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Roker Roundtable: Is it purely results on the pitch that Stewart Donald needs to improve?

After almost two years the confidence in Stewart Donald’s stewardship of Sunderland AFC is at an all time low. But is it merely results that need to be improved, or is there more to it? Let us know your thoughts.

Sunderland Press Conference - Stadium of Light Photo by Owen Humphreys/PA Images via Getty Images

Is it purely results on the pitch that Stewart Donald needs to improve to turn around his time as owner of Sunderland AFC?

Jack Howe-Gingell says...

If the results on the pitch were better then I’m sure a lot more of this would be glossed over, without a doubt.

Success certainly buys time, and had we been promoted last season or dominating in this one, there would be less discord.

That said, you have to wonder if we were currently bumping along the bottom of The Championship (a real possibility with the lack of finance under the current leadership), I’m sure the current issues would have surfaced.

Ultimately though, the mismanagement at board level is pretty plain. The failure to sell the club has shown the owner’s true colours - the people’s chairman is certainly long gone, and there are not many now who will be happy until he has departed.

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Photo by Ian Horrocks/Sunderland AFC via Getty Images

Tom Albrighton says...

The short answer is ’yes’.

For the second successive season Sunderland AFC have found themselves in their lowest league standing since the club’s formation in 1879. Whilst Donald inherited what was deemed to be a flawed project at the time, a collective mismanagement elsewhere has manifested itself in a string of poor results.

A plethora of issues remain prevalent at the club with a seeming inability for us to hold on to our most gifted and important players. Subsequently, contract management has fallen by the wayside with upwards of 10 first team players out of contract in the coming months. Add to that some poor recruitment and scouting, as well as a failing academy being robbed of their best players and it paints a grim picture to fans.

Sadly for Donald, I think the picture is pretty clear now. Good grace and communication between the fans and the club are at a low and I can’t see that being solved until Donald moves on. At this stage it would be beneficial to all parties.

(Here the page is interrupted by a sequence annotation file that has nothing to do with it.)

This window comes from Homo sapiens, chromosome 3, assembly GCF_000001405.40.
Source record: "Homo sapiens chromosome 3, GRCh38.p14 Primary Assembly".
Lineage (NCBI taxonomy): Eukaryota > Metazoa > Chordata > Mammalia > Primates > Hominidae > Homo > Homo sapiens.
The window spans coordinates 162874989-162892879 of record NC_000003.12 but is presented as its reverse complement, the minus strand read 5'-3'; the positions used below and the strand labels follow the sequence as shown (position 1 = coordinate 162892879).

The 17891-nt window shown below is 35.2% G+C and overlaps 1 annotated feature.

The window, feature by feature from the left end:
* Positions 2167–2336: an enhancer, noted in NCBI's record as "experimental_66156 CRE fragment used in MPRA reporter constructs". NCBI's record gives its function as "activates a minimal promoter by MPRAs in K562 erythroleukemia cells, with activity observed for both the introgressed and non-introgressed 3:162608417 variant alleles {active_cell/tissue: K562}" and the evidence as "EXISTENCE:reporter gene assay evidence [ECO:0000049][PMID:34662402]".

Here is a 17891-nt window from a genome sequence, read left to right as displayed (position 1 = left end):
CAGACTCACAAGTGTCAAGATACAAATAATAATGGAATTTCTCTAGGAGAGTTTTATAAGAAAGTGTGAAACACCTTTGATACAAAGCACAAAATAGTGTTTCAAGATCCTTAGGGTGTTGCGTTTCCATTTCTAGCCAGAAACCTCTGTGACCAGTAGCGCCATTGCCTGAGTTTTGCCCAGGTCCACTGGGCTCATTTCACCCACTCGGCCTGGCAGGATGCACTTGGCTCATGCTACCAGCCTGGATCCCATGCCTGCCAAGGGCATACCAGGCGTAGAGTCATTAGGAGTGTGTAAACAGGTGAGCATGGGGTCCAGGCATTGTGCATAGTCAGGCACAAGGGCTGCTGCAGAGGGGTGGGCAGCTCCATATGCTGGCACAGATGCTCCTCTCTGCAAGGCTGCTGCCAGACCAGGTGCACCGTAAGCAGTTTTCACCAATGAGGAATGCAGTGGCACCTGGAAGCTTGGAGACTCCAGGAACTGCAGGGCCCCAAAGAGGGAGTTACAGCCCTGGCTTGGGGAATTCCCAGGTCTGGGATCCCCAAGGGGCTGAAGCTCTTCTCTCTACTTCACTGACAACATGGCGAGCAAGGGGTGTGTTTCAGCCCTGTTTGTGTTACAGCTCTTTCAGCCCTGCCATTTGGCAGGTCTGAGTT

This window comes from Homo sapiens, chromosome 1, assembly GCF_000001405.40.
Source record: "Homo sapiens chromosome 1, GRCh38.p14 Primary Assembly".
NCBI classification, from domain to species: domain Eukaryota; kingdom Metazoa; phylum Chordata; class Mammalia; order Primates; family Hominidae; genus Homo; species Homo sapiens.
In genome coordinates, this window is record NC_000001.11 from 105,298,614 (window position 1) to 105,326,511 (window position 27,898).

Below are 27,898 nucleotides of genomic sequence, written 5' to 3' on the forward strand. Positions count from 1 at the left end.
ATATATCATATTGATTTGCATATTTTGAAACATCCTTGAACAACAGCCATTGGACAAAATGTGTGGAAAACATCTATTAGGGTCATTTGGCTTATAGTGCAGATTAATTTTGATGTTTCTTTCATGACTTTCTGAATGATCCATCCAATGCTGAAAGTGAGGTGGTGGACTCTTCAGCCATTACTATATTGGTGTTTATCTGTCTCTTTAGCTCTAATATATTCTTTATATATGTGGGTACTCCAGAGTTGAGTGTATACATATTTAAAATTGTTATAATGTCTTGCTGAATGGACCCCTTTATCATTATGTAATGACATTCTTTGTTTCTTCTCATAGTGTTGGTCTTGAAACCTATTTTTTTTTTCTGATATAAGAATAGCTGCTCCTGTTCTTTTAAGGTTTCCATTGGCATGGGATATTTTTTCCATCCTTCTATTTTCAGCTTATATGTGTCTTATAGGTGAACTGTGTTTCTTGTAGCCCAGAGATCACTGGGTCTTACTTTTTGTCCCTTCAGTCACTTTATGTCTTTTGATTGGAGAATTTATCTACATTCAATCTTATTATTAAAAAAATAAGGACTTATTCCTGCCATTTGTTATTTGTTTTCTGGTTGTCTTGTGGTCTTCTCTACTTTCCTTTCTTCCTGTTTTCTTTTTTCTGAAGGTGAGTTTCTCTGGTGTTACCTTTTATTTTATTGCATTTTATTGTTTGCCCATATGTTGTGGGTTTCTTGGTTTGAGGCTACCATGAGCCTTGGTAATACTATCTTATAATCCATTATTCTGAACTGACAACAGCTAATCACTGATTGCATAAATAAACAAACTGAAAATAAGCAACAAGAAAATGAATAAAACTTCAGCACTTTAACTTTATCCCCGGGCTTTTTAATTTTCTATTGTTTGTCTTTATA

That isn’t to say Donald hasn’t tried his best, or is a bad person for doing so, but sometimes you just have to hold your hands up when you’ve gotten something so badly wrong, just as his predecessor did before him.

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Photo by Mark Fletcher/MI News/NurPhoto via Getty Images

Matthew Foster says...

Whilst results may improve his position in the short term, it would only be papering over the cracks of more deep-rooted issues.

It feels like a vast portion of fans, myself included, will distrust anything Stewart says or does from here on in. He has created a divide that nobody would have suspected when he was on the terraces with the fans last season. As soon as you lose that trust, it’s hard to claw your way back onside.

Of course, results always improve the mood around a club, but do we really want a man who trips himself up every time he opens his mouth running the club?

Everybody of course wants to see better results on the pitch, but moving forward, the club needs a fresh face at the top. Somebody we can trust, somebody with who we know the club’s future is in safe hands.

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Philip Butler says...

Overall, I’d have to say that results alone would turn around Stewart Donald’s time in charge of the club; however, I would also note that results on the pitch are not independent of the decisions taken by Donald and Co. - instead they are a result of these decisions.

We’ve already seen with the sale of Josh Maja, and the failure to replace him, that decisions made behind the scenes directly impact upon results on the pitch.

So, whilst improved results alone would improve Donald’s reputation as Sunderland owner, without an improvement in the running of the club these results would merely be a short-term fix before Donald goes back to being public enemy number one.

It’s always said that football is a results business, but without changes off the pitch the results to turn around the Donald-era simply will not appear.

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